According to a study conducted last year and recently released by Princeton Survey Research Associates International, only 33% of young American adults between the ages of 18 and 29 possess a credit card. Reasons for not owning a credit card included previous personal financial problems or experience watching a close family member struggle with debt. Credit cards are most common with baby boomers, college educated consumers, and those with an annual income over $75,000.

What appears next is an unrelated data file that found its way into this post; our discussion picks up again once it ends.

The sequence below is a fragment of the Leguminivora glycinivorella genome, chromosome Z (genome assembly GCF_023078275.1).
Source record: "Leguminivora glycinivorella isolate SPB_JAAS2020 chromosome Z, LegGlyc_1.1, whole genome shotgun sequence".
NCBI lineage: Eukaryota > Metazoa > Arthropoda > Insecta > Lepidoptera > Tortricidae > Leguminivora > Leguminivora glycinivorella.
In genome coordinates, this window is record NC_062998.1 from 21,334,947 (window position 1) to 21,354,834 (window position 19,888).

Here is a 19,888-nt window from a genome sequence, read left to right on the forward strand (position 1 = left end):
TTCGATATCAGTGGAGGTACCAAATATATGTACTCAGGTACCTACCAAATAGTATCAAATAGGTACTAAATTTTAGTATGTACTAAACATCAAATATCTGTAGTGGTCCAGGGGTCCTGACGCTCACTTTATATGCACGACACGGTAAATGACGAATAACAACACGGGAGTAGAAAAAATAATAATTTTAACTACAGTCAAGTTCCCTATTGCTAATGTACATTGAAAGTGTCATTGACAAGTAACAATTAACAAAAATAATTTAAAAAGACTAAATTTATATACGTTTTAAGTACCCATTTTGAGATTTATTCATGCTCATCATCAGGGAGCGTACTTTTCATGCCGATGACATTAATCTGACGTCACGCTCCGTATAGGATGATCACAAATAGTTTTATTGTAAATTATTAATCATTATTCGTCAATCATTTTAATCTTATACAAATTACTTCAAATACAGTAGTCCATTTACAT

This survey closely mirrors other data regarding Millennial access to and use of credit products. Younger, less-educated and lower income households are more likely to be underserved by traditional financial institutions. Further, 80% of 18 and 19 year olds in America are credit invisible, lacking the information necessary to establish a credit score. This research suggests the importance of alternative financial services, like the short term loan products offered by NAFSA members, to the underbanked, credit invisible Millennial workforce.